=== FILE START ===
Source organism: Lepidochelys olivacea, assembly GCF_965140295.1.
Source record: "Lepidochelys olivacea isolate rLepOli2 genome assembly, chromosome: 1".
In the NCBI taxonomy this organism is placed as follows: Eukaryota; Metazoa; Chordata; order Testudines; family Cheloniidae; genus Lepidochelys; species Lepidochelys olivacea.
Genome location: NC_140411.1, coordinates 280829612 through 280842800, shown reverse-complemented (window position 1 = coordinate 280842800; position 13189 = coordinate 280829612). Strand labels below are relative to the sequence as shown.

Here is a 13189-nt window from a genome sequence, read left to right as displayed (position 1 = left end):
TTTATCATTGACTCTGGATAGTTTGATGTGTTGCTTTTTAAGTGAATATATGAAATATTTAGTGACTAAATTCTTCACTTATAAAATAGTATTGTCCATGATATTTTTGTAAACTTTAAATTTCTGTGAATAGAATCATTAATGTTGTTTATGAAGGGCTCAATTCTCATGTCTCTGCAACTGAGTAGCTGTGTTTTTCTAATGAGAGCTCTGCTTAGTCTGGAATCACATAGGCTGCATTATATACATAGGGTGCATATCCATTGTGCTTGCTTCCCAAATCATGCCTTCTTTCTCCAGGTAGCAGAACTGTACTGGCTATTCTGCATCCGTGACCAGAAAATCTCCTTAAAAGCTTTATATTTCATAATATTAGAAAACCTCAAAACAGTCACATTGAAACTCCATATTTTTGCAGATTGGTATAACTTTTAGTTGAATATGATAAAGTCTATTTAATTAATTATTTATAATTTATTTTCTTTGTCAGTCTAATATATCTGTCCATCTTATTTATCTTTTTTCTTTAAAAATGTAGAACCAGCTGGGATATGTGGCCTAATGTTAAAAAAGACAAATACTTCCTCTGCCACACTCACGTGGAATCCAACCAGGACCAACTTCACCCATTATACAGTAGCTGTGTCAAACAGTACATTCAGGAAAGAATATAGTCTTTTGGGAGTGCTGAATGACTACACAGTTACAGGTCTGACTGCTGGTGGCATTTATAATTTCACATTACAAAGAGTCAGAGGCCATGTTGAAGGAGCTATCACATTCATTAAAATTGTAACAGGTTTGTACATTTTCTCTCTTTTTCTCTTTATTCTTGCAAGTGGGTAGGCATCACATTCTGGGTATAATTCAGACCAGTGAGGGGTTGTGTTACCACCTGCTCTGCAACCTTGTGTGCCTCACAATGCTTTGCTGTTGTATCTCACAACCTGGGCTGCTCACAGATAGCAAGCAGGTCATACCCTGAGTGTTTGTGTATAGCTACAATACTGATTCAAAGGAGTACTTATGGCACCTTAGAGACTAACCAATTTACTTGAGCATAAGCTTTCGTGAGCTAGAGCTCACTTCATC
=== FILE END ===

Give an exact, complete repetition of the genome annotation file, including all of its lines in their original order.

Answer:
Source organism: Lepidochelys olivacea, assembly GCF_965140295.1.
Source record: "Lepidochelys olivacea isolate rLepOli2 genome assembly, chromosome: 1".
In the NCBI taxonomy this organism is placed as follows: Eukaryota; Metazoa; Chordata; order Testudines; family Cheloniidae; genus Lepidochelys; species Lepidochelys olivacea.
Genome location: NC_140411.1, coordinates 280829612 through 280842800, shown reverse-complemented (window position 1 = coordinate 280842800; position 13189 = coordinate 280829612). Strand labels below are relative to the sequence as shown.

Here is a 13189-nt window from a genome sequence, read left to right as displayed (position 1 = left end):
TTTATCATTGACTCTGGATAGTTTGATGTGTTGCTTTTTAAGTGAATATATGAAATATTTAGTGACTAAATTCTTCACTTATAAAATAGTATTGTCCATGATATTTTTGTAAACTTTAAATTTCTGTGAATAGAATCATTAATGTTGTTTATGAAGGGCTCAATTCTCATGTCTCTGCAACTGAGTAGCTGTGTTTTTCTAATGAGAGCTCTGCTTAGTCTGGAATCACATAGGCTGCATTATATACATAGGGTGCATATCCATTGTGCTTGCTTCCCAAATCATGCCTTCTTTCTCCAGGTAGCAGAACTGTACTGGCTATTCTGCATCCGTGACCAGAAAATCTCCTTAAAAGCTTTATATTTCATAATATTAGAAAACCTCAAAACAGTCACATTGAAACTCCATATTTTTGCAGATTGGTATAACTTTTAGTTGAATATGATAAAGTCTATTTAATTAATTATTTATAATTTATTTTCTTTGTCAGTCTAATATATCTGTCCATCTTATTTATCTTTTTTCTTTAAAAATGTAGAACCAGCTGGGATATGTGGCCTAATGTTAAAAAAGACAAATACTTCCTCTGCCACACTCACGTGGAATCCAACCAGGACCAACTTCACCCATTATACAGTAGCTGTGTCAAACAGTACATTCAGGAAAGAATATAGTCTTTTGGGAGTGCTGAATGACTACACAGTTACAGGTCTGACTGCTGGTGGCATTTATAATTTCACATTACAAAGAGTCAGAGGCCATGTTGAAGGAGCTATCACATTCATTAAAATTGTAACAGGTTTGTACATTTTCTCTCTTTTTCTCTTTATTCTTGCAAGTGGGTAGGCATCACATTCTGGGTATAATTCAGACCAGTGAGGGGTTGTGTTACCACCTGCTCTGCAACCTTGTGTGCCTCACAATGCTTTGCTGTTGTATCTCACAACCTGGGCTGCTCACAGATAGCAAGCAGGTCATACCCTGAGTGTTTGTGTATAGCTACAATACTGATTCAAAGGAGTACTTATGGCACCTTAGAGACTAACCAATTTACTTGAGCATAAGCTTTCGTGAGCTAGAGCTCACTTCATC